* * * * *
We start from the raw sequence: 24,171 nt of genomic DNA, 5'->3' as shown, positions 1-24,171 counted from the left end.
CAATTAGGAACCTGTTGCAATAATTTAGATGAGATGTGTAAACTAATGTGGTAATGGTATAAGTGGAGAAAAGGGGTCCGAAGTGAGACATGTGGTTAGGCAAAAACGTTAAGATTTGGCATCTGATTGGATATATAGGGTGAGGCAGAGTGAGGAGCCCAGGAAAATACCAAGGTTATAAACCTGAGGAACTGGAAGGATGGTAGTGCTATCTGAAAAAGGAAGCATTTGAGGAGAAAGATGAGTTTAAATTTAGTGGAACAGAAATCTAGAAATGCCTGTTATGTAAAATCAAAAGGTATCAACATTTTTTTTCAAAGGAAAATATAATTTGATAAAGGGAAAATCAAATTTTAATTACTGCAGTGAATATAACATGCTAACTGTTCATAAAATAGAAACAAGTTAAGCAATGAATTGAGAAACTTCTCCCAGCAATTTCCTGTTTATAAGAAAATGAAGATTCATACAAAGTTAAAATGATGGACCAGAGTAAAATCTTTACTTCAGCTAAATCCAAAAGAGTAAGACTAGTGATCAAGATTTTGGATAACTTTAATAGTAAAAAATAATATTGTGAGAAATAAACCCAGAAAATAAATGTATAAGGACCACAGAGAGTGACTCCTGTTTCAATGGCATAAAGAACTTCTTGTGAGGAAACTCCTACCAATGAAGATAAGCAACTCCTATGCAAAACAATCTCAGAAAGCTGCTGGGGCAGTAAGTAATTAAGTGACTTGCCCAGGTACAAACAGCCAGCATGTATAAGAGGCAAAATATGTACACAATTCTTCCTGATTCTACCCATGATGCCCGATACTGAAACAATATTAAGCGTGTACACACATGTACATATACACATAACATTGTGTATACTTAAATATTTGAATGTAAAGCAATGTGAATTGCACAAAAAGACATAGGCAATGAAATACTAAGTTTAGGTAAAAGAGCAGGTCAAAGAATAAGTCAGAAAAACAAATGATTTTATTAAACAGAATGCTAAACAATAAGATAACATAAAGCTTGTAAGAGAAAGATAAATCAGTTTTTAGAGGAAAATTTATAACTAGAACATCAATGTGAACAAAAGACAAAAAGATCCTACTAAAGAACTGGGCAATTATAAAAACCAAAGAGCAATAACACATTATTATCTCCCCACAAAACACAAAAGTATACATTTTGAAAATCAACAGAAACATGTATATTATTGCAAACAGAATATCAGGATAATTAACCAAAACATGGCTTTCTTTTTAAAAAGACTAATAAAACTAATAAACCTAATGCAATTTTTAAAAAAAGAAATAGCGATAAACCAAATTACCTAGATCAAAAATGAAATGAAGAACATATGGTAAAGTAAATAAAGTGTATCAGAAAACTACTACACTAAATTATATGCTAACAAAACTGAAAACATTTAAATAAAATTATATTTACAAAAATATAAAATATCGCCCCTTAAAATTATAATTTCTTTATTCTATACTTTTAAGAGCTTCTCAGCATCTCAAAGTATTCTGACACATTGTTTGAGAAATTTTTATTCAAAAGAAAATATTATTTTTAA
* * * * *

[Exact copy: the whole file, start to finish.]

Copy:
We start from the raw sequence: 24,171 nt of genomic DNA, 5'->3' as shown, positions 1-24,171 counted from the left end.
CAATTAGGAACCTGTTGCAATAATTTAGATGAGATGTGTAAACTAATGTGGTAATGGTATAAGTGGAGAAAAGGGGTCCGAAGTGAGACATGTGGTTAGGCAAAAACGTTAAGATTTGGCATCTGATTGGATATATAGGGTGAGGCAGAGTGAGGAGCCCAGGAAAATACCAAGGTTATAAACCTGAGGAACTGGAAGGATGGTAGTGCTATCTGAAAAAGGAAGCATTTGAGGAGAAAGATGAGTTTAAATTTAGTGGAACAGAAATCTAGAAATGCCTGTTATGTAAAATCAAAAGGTATCAACATTTTTTTTCAAAGGAAAATATAATTTGATAAAGGGAAAATCAAATTTTAATTACTGCAGTGAATATAACATGCTAACTGTTCATAAAATAGAAACAAGTTAAGCAATGAATTGAGAAACTTCTCCCAGCAATTTCCTGTTTATAAGAAAATGAAGATTCATACAAAGTTAAAATGATGGACCAGAGTAAAATCTTTACTTCAGCTAAATCCAAAAGAGTAAGACTAGTGATCAAGATTTTGGATAACTTTAATAGTAAAAAATAATATTGTGAGAAATAAACCCAGAAAATAAATGTATAAGGACCACAGAGAGTGACTCCTGTTTCAATGGCATAAAGAACTTCTTGTGAGGAAACTCCTACCAATGAAGATAAGCAACTCCTATGCAAAACAATCTCAGAAAGCTGCTGGGGCAGTAAGTAATTAAGTGACTTGCCCAGGTACAAACAGCCAGCATGTATAAGAGGCAAAATATGTACACAATTCTTCCTGATTCTACCCATGATGCCCGATACTGAAACAATATTAAGCGTGTACACACATGTACATATACACATAACATTGTGTATACTTAAATATTTGAATGTAAAGCAATGTGAATTGCACAAAAAGACATAGGCAATGAAATACTAAGTTTAGGTAAAAGAGCAGGTCAAAGAATAAGTCAGAAAAACAAATGATTTTATTAAACAGAATGCTAAACAATAAGATAACATAAAGCTTGTAAGAGAAAGATAAATCAGTTTTTAGAGGAAAATTTATAACTAGAACATCAATGTGAACAAAAGACAAAAAGATCCTACTAAAGAACTGGGCAATTATAAAAACCAAAGAGCAATAACACATTATTATCTCCCCACAAAACACAAAAGTATACATTTTGAAAATCAACAGAAACATGTATATTATTGCAAACAGAATATCAGGATAATTAACCAAAACATGGCTTTCTTTTTAAAAAGACTAATAAAACTAATAAACCTAATGCAATTTTTAAAAAAAGAAATAGCGATAAACCAAATTACCTAGATCAAAAATGAAATGAAGAACATATGGTAAAGTAAATAAAGTGTATCAGAAAACTACTACACTAAATTATATGCTAACAAAACTGAAAACATTTAAATAAAATTATATTTACAAAAATATAAAATATCGCCCCTTAAAATTATAATTTCTTTATTCTATACTTTTAAGAGCTTCTCAGCATCTCAAAGTATTCTGACACATTGTTTGAGAAATTTTTATTCAAAAGAAAATATTATTTTTAA